As for your own problems, I assure you they do not include having to wait 2 days to see a few Hearthstone cards that you won't be able to use for over a week anyway. So don't pretend to be a victim when you get a flood of down-votes for a comment that acts like the world's biggest non-issue is more important than the sexual harassment that continues to plague society.
By the way, even the best of us get a bunch of down-votes every so often, so people aren't attacking you personally. There's also room for lots of different world-views on this site, and you sound like a bit of a nihilist, which is fine. No one is trying to stifle that. What they do take issue with, however, is writing comments in a callous and offensive way. It is good take the time to either find a way to word it which doesn't have that problem. If there is no way of avoiding it being offensive, you are going to have to put in the effort to write a good justification, otherwise you're just asking for down-votes.
Not true. I am never downvoted.
Just so I'm clear, you're saying you don't care about assault/abuse because there are bad people out there who pretend to care in order to get some sort of moral high ground?
You say it's hard to care, but I want to challenge you on that. Let's have a little hypothetical situation: you're walking down the street, turn a corner, and see the aftermath of a car accident. There's a person lying bleeding on the ground, a family nearby crying. The person is receiving first aid, so you're not expected to get involved. You know jack about this family, this person on the ground. Is it hard to feel empathy? For all you know, the person might be shitty, might be a saint, but, importantly, you don't know. It seems to me healthier to assume that, on the balance, they're as fine a person as your average individual. It seems easier to empathize.
But let's say you don't, for whatever reason. The family is kind of in your way. Do you say "I don't care, get out of the way" or do you maybe give them a little space and walk around?
Nobody, literally nobody, is asking you to get out and protest. Nobody is making you brigade online. Right now, nobody needs you to do anything. Literally the only thing being asked is to keep things like "I don't care, just gimme the cards" to yourself. Be grumpy that it's disrupted reveal season, that's your prerogative. You'll get the cards soon enough.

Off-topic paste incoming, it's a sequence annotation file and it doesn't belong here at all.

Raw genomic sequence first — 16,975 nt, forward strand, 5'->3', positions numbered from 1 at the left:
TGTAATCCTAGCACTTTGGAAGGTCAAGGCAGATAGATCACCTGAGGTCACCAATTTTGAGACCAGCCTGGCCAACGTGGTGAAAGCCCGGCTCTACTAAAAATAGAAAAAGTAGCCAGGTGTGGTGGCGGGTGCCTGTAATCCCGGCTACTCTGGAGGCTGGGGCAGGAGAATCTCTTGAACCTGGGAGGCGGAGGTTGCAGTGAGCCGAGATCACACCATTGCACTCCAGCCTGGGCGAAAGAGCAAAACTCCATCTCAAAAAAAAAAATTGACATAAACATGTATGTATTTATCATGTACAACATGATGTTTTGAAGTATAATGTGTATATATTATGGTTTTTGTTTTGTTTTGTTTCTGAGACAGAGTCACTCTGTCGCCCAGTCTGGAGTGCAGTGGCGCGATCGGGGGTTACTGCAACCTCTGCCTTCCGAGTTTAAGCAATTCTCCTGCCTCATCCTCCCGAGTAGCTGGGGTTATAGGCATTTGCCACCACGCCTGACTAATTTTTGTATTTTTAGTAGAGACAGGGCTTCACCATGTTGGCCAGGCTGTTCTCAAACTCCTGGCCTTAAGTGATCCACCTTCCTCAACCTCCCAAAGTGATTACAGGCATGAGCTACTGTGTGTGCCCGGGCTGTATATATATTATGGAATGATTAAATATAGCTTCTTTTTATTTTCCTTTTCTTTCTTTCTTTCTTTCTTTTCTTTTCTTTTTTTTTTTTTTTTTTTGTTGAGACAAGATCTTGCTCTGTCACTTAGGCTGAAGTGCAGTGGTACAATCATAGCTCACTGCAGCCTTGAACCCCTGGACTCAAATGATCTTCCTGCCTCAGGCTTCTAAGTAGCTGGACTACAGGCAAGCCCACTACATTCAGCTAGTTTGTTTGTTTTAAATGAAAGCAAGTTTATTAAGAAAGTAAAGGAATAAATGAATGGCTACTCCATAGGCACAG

For us, this has disrupted the reveal season for an expansion that nobody will remember in 2 years time. For them, lives and careers have been affected. Just keep that in perspective. Saying "I don't care" really says "your problems don't matter," and that's a profoundly shitty thing to say to someone, particularly when they're talking about assault/harassment.
Everyone, everyone, has their own shit to deal with. I've got my problems and I don't doubt that you have yours. Those suck! But recognizing when other people are expressing theirs and taking a second to go "yeah, that sucks" rather than "shut up, I don't care" will take you a long, long way in life. You'll find it easier to get help with your own situations if you're willing to, even just a little, be open to other people talking about their own.
I dont expect anyone to be happy with this, and the diversion into gaming industry at the end is sad. Clearly this is an issue in nearly every industry and playing into "its because its within the gaming industry" is poorly thought out and shows why this is an issue to begin with.
He simply acknowledged something that is prevalent, and in my opinion, pretty much part of human nature. He then says
"It is the responsibility of leadership to keep all employees feeling safe, supported, and treated equitably, regardless of gender and background. It is the responsibility of leadership to stamp out toxicity and harassment in any form, across all levels of the company"
which honestly is also not only true, but come across to me as essentially what is and should be expected in the first place: monkeys kept in place by a more understanding, mature and respected member of its community.
Of course he's going to only comment on the gaming industry, he's in it. Im not expecting him to start telling me about Nike sweat shops and child labor.
I don't think there is anything he could have said that would be satisfactory to all, but in my view better he acknowledge it and apologize rather than stay silent.
The fairer the workplace is, and better all staff are respected and treated properly the better.
I prefer to use fairness rather than equally because I don't really think in a company setting everyone is equal. People have different skills, work differing amounts and bring varying degrees of value to the business. But striving for fairness and treating everyone at every level equitably with respect seems like a minimum standard all companies should adopt.
Doesn't sound like that's always been the case here, though I am sure many large companies have such problems in their past also. Own up to it, sincerely apologize and make things better.
My acceptance of this statement will be decided in the future when more info comes out. Did things get worse when he left or was this always the environment by the company? Upper management had some very hands on involvement with the harassments it seems, was this the case for him as well?
He's not at the company now, and he acknowledges that there is no way he's not partly responsible for what went on. This is a good start, but is it empty language trying to divert actual responsibility or a genuine concern and call to action? I hope it's the latter.